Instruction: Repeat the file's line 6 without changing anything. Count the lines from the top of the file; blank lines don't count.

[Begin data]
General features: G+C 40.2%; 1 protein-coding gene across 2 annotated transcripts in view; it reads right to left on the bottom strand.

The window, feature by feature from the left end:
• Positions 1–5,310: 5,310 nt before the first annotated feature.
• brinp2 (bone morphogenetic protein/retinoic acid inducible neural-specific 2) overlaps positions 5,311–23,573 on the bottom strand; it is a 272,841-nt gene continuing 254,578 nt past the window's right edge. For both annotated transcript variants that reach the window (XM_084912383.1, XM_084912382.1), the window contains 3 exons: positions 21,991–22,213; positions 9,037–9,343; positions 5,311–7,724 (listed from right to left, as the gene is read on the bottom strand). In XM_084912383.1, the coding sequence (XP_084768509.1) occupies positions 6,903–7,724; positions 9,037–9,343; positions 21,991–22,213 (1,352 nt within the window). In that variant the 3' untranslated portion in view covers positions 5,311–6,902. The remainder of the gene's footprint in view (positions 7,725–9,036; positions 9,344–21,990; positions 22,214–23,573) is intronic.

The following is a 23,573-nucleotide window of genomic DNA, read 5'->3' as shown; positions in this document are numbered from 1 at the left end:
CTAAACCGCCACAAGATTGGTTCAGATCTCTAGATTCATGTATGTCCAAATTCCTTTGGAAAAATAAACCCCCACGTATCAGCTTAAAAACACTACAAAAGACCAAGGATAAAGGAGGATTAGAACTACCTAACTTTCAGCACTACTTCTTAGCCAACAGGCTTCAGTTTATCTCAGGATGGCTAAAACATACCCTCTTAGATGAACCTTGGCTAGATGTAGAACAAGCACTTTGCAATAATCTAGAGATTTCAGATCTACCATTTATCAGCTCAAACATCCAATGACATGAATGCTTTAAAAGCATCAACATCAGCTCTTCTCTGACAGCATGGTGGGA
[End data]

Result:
CTAAACCGCCACAAGATTGGTTCAGATCTCTAGATTCATGTATGTCCAAATTCCTTTGGAAAAATAAACCCCCACGTATCAGCTTAAAAACACTACAAAAGACCAAGGATAAAGGAGGATTAGAACTACCTAACTTTCAGCACTACTTCTTAGCCAACAGGCTTCAGTTTATCTCAGGATGGCTAAAACATACCCTCTTAGATGAACCTTGGCTAGATGTAGAACAAGCACTTTGCAATAATCTAGAGATTTCAGATCTACCATTTATCAGCTCAAACATCCAATGACATGAATGCTTTAAAAGCATCAACATCAGCTCTTCTCTGACAGCATGGTGGGA